Article Text


P3.411 Factors Affecting Utilisation of STI/HIV Clinics Among Sex Workers in Benin,
  1. G Batona1,
  2. I Sémini2,
  3. M Gagnon1,
  4. F Guedou3,
  5. M Alary1,4
  1. 1Université Laval, Québec, QC, Canada
  2. 2World Bank, Washington, WA, United States
  3. 3Dispensaire IST, Cotonou, Benin
  4. 4CHU de Québec, Québec, QC, Canada


Background In Benin, HIV/STI clinical and prevention services (based on community mobilisation activities) for female sex worker (FSWs) were extended throughout the country. However, the attendance of clinical services remains very low. Most of the FSW-dedicated clinics are not functional.

Objective This study explores factors related to low functionality and sub-optimal attendance of clinical services by FSWs.

Methods Individual interviews and/or focus groups were conducted with 35 FSWs, 50 health care providers, 70 stakeholders from NGOs and 18 departmental heads of the National AIDS Program in 9 of the 12 regions of the country. Interview guides were developed using a conceptual framework describing actors, implications and issues of implementation activities. Direct observations in the field and analysis of activity reports were also conducted. Data from various sources were triangulated and validated with stakeholders.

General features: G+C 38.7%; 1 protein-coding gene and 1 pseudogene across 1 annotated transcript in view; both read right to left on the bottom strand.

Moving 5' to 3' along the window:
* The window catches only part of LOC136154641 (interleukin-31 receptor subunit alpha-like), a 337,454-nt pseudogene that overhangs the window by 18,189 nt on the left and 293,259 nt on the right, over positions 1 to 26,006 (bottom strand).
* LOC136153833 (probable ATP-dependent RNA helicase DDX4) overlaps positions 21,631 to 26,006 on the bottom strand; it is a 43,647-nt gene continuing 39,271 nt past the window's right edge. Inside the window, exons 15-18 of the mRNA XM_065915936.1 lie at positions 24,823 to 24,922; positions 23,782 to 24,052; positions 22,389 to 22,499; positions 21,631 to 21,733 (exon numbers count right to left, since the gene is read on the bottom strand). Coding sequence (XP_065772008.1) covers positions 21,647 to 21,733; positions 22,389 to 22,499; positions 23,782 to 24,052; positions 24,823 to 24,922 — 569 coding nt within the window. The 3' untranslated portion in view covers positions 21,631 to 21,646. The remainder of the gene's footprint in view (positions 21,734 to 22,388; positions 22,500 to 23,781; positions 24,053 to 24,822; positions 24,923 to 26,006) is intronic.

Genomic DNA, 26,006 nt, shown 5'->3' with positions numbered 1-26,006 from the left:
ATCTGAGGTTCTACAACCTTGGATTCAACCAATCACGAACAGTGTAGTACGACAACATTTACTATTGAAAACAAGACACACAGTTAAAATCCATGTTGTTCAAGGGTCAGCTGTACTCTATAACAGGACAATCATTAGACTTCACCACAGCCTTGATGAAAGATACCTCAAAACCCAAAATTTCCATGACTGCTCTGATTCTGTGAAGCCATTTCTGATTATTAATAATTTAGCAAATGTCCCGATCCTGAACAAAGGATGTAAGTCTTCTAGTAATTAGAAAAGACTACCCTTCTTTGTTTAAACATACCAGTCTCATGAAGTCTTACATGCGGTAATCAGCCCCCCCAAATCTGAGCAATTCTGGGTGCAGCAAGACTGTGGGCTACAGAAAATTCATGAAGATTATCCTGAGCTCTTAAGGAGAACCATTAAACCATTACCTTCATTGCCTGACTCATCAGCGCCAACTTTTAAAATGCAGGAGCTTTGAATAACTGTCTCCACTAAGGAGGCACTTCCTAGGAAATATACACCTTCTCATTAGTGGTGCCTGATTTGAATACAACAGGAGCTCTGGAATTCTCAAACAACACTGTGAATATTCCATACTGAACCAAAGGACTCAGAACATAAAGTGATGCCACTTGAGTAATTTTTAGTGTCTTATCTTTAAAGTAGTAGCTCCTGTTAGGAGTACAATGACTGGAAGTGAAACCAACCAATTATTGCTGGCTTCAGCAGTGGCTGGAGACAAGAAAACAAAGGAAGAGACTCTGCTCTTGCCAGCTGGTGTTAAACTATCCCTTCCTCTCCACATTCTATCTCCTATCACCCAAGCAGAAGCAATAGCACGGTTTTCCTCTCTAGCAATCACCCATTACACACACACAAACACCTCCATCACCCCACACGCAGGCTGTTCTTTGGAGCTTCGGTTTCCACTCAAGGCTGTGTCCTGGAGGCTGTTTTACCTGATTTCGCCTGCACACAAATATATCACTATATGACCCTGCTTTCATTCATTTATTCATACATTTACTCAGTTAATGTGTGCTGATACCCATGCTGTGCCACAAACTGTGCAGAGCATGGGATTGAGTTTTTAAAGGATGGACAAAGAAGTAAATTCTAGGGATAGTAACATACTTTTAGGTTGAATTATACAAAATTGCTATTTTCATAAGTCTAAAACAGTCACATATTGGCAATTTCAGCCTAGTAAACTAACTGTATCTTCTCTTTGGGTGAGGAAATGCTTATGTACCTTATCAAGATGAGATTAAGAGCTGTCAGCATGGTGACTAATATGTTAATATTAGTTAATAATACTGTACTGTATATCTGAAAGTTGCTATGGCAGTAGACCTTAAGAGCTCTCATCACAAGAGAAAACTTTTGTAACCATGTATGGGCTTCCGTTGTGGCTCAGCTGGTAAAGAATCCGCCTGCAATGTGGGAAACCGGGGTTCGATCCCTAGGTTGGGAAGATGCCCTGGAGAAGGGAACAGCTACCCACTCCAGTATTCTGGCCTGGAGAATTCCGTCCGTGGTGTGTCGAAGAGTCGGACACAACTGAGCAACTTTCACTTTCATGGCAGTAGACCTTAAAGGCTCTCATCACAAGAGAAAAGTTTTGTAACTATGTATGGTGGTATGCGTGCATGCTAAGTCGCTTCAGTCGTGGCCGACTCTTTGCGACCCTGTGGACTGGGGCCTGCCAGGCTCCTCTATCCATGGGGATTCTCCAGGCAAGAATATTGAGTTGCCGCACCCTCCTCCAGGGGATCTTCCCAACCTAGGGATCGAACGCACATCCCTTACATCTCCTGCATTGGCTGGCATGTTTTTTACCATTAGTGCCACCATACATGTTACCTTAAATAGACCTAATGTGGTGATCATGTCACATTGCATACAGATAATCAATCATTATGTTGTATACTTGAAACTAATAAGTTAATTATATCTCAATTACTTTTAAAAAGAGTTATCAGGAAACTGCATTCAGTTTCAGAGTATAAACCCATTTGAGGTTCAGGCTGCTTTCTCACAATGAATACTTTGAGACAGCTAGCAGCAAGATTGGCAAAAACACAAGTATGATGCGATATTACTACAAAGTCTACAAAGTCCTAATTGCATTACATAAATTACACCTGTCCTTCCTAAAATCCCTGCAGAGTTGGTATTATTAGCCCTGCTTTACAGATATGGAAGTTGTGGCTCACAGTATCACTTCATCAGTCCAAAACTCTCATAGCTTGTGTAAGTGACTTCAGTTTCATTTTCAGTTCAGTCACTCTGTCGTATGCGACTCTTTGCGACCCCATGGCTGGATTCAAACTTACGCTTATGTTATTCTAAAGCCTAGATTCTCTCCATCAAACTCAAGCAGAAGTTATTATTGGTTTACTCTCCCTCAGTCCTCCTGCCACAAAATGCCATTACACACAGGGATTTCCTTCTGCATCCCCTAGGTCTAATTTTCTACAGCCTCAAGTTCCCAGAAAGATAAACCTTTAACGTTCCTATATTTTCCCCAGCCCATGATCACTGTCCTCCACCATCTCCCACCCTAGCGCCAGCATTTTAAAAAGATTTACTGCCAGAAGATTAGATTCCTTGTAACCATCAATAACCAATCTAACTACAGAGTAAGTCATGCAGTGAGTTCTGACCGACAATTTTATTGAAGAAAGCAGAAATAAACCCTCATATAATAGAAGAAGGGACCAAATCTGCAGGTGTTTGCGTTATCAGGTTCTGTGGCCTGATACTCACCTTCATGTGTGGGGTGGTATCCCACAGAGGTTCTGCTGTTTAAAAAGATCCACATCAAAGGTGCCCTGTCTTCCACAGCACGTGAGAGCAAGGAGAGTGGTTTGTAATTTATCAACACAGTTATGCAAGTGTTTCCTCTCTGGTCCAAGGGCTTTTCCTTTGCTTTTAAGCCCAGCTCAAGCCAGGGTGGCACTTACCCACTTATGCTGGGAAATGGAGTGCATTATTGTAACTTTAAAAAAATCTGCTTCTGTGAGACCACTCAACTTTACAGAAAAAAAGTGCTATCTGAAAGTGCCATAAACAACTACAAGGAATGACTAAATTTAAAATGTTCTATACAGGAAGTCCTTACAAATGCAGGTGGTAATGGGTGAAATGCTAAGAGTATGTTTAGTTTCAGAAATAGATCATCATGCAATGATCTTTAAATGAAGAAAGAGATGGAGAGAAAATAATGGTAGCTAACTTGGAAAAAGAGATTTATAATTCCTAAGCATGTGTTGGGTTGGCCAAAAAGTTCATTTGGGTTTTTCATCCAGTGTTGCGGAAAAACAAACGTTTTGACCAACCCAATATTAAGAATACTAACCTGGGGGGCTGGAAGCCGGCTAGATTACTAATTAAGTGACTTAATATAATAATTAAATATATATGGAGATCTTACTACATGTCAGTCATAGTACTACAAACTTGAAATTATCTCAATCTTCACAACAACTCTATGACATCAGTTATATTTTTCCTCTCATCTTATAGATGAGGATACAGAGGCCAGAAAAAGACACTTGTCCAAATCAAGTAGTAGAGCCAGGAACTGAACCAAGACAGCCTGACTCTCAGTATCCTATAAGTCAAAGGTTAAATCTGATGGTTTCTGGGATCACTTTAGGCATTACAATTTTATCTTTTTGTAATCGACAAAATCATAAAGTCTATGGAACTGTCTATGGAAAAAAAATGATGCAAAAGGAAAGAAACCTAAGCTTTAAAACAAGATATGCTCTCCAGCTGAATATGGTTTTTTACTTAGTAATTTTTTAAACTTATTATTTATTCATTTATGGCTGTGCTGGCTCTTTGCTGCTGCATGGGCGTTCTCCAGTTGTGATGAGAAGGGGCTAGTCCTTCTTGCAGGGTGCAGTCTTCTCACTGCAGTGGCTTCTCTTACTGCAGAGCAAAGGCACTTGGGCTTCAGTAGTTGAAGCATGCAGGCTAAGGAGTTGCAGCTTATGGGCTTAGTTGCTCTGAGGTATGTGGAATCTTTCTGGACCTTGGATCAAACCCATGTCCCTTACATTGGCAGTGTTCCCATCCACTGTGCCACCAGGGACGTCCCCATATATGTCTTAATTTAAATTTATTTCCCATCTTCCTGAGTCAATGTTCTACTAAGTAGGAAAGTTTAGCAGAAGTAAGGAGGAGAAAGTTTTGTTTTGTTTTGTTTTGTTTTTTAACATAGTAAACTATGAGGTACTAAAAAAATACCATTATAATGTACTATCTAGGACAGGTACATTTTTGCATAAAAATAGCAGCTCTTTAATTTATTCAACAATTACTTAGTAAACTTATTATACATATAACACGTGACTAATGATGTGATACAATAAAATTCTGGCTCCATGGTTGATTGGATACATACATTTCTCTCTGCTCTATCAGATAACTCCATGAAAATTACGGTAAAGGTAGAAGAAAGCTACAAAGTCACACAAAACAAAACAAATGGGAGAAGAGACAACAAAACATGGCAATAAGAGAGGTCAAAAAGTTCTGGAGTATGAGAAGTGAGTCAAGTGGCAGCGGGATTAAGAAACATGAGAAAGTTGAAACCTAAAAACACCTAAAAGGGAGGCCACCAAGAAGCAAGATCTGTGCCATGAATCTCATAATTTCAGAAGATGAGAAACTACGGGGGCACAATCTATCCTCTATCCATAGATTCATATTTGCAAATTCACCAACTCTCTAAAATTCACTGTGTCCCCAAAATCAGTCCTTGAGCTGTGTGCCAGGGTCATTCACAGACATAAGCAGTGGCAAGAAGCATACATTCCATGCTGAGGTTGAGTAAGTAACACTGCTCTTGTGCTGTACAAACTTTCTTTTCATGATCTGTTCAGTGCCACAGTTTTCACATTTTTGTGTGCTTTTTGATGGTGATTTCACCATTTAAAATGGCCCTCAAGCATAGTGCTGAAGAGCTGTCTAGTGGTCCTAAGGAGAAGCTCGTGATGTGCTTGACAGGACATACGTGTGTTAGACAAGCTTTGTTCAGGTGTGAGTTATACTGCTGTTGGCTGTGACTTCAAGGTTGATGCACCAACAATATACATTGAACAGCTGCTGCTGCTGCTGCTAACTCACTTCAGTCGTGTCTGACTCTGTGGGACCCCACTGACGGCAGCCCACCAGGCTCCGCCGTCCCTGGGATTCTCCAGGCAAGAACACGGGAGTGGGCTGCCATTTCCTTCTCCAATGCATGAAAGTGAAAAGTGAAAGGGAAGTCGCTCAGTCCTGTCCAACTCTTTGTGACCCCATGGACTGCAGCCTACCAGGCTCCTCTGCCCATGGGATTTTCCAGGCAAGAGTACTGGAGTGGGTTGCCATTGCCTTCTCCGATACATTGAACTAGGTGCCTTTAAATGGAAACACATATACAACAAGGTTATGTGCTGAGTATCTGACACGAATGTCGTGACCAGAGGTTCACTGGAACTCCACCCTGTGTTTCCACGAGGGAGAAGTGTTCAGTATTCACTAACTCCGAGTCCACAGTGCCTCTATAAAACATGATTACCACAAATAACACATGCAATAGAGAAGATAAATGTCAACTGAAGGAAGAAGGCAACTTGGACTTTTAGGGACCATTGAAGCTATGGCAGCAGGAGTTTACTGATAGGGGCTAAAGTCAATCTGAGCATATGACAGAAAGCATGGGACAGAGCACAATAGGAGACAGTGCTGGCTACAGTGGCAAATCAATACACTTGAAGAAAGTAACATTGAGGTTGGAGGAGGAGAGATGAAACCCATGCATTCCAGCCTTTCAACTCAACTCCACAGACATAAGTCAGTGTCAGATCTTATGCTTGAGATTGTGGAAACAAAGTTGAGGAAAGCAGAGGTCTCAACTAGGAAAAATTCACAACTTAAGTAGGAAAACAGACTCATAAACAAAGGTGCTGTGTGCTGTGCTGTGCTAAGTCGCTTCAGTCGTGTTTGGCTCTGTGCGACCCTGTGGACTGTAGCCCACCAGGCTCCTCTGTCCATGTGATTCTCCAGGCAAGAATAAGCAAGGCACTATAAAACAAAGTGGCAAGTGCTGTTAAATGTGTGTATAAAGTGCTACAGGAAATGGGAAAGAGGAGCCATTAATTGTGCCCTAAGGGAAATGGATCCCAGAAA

Results Several factors have undermined regular STI services utilisation by FSW, encompassing: (i) incomplete and insufficient package of services, with lack of integration of programme components, irregular and insufficient supervision, recurrent shortages of STI drugs and supplies; (ii) limited involvement of FSWs in the programme design, implementation and service organisation; (iii) police repression resulting in dispersion of FSWs, lack of empowerment activities (structural factors); (iv) fear of stigma, little motivation of some health provider to respond to FSWs needs; (v) dysfunctional referral between community level work and STI clinics. In addition poor planning that does not take into account local needs (size, diversification of sex work typologies) also contributes to the non-functionality of the FSW-dedicated clinical services.

Conclusion The results of this study suggest that innovative service delivery models that maximise the synergy between community level work, and uptake of health services need to be designed, implemented and evaluated. Clinical and community level work should also be complemented by appropriate structural interventions.

  • prevention KL01
  • Sex worker
  • STI/HIV Clinics

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